Thanksgiving is a great holiday, filled with lots of food, no presents, and family/friend time. Sure, it can be fraught with family tensions, sadness, boredom, a few arguments here and there, or more. Since we are magical practitioners, there are many ways to imbue the holiday with our own additions!
Set the intention: Nothing like planning ahead! Set aside some time to set the intention of a relatively peaceful holiday. Work on a vision of how you would like the celebrations to proceed. Imbue your vision with love and positive intentions. Sending energy their way during the days before can usher in some good feelings that can permeate the meal. Be realistic, though. The abrasive relative may not change drastically, but sending positive energy their way can help you see them in a new light. Maybe they are chronically in pain and you hadn’t taken that into consideration. The anxious cousin who rarely speaks might like to be asked about their interests. Take some time to think about all those you will come into contact with, and send them your best. It can only help.
Ground and shield: You know the drill. Make sure you don’t forget to do that before every social interaction. For a change of pace, your shields can be in Thanksgiving colors. May it fill you with strength and fortitude.
Cooking: Stir food in the clockwise direction as you prepare it, to send positive and cheerful intentions. This also goes for beverages, so stir that coffee or tea with the same intentions. Keeping focused also helps keep you on a steady dose of magical intention.
Gratitude Jar: A fun activity to keep everyone busy is to fill a gratitude jar with all that your group is grateful for, whether large or small. Fellow participants can decorate with stickers, drawings, write poetry, challenge each other in limericks, or more. Be creative. Reading them after the meal can keep everyone focused on the glow of gratitude.
Salt Bowl: As my wise friend Jonathan once said: “Salt does what you tell it to do.” Assemble a salt bowl in a beautiful container, fill with natural salt, and add protective herbs, setting the intention as you stir the bowl with your fingers. Ask for calm, peaceful interactions, more humor, and set it out as a decoration. Some protective herbs: bay leaves, cloves, peppercorn and rosemary. Do some research and have fun with it. At best, your relatives may think you’re really into salt or eccentric. You will know the magick it will create.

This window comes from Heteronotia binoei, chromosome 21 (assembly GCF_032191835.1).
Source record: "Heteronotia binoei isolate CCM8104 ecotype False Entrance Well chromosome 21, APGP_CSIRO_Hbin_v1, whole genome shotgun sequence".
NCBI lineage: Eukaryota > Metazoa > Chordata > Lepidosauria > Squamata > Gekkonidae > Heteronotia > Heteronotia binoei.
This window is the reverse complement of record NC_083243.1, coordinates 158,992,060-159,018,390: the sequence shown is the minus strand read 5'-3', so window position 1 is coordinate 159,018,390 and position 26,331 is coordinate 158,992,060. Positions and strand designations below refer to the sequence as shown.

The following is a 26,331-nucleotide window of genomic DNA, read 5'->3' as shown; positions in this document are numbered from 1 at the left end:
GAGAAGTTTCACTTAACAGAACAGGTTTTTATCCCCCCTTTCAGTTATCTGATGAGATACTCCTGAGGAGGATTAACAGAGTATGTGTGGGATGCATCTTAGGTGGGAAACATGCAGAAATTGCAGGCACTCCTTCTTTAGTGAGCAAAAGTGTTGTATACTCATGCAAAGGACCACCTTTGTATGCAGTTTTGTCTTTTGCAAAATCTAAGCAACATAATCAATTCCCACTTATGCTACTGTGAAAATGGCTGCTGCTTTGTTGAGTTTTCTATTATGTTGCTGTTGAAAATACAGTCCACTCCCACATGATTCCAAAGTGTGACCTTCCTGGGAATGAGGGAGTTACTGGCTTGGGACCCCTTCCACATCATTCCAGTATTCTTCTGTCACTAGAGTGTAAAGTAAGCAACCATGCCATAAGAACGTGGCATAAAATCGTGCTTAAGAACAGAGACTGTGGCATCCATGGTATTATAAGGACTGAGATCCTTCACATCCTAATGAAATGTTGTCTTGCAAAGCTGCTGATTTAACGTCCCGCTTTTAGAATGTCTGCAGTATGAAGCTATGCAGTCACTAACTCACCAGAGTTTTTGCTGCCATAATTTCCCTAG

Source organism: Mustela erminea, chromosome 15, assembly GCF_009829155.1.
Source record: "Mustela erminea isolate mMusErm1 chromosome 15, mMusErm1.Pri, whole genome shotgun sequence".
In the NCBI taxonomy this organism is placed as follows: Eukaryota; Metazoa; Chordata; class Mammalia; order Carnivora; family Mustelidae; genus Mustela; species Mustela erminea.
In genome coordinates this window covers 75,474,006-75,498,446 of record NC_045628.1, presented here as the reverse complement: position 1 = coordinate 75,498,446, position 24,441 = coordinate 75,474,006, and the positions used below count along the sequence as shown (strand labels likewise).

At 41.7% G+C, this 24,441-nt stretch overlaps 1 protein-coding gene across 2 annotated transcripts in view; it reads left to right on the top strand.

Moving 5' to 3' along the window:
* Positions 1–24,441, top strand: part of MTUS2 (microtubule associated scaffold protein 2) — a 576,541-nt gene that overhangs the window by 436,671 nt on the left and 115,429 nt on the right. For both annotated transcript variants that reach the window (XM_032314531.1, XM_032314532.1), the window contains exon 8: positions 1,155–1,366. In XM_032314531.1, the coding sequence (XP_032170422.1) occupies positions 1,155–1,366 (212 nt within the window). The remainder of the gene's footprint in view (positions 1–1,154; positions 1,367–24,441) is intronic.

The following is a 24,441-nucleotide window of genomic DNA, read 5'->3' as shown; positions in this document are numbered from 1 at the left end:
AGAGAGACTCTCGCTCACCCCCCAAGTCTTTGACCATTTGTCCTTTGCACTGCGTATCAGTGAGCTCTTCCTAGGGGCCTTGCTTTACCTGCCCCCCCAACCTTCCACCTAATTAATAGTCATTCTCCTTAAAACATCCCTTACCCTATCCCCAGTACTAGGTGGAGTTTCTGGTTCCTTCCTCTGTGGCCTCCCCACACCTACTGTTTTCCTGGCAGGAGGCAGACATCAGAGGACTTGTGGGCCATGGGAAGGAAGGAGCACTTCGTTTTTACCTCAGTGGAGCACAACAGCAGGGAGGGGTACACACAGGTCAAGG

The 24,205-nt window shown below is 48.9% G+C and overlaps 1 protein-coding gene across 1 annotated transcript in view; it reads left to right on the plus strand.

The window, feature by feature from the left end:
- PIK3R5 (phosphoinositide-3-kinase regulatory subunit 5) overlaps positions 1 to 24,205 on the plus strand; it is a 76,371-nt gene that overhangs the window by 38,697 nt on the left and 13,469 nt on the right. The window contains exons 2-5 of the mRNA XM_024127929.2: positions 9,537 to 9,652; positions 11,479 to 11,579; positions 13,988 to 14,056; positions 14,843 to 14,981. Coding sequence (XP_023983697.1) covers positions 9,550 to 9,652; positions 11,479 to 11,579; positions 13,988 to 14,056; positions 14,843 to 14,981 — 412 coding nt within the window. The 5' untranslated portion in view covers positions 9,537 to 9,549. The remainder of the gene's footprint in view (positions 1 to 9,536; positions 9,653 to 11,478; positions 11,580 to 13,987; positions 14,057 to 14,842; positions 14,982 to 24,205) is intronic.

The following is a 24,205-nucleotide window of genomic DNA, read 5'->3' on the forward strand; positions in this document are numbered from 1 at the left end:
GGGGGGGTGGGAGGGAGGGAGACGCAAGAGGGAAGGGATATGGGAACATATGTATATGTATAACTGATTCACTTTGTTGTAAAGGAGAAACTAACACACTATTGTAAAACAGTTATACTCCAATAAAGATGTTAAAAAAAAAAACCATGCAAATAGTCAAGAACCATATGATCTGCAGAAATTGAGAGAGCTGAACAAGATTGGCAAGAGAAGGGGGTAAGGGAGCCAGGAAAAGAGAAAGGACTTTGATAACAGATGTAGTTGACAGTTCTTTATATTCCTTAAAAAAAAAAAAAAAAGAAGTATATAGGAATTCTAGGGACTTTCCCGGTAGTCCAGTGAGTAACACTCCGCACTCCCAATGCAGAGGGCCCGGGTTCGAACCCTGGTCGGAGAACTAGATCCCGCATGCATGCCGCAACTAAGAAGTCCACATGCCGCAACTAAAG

Clear the energy: Ring bells, use cinnamon incense, burn a few bay leaves, sprinkle Florida water around the space before the big event, if you can. Do it again afterwards, and take pride in your ability to move the energy within the space of your celebration.
Add a secret ingredient: Add flower essences to your meal, beverages or whatever your contribution will be. Do your research, and if this resonates with you, add your magic to the meal to promote peaceful interactions.
Honor your ancestors: Samhain may be over, but our ancestors are always with us. Share good memories, raise a glass in cheer, tell family stories, share family photos. You may find a connection you never knew of before, which will add much to your next Samhain.
Add the elements to the table: Set the table with all four elements represented: earth, air, fire, water. Water to drink, candles, a beautiful crystal and a feather as part of the centerpiece covers all those easily, but feel free to be creative.
For solitaries: Some of us prefer to spend the holiday alone, so even more magick can be imbued into this day. Most of us have the day off (if not, deep breathing and thank you for your work) so enjoy the day being as magical as you want! Watch witchy movies, do research, perform ritual, catch up on your reading. There is no one way to celebrate this national (for the U.S.) holiday.
However you choose to celebrate or participate, I hope your Thanksgiving is filled with magical moments. Blessed Be!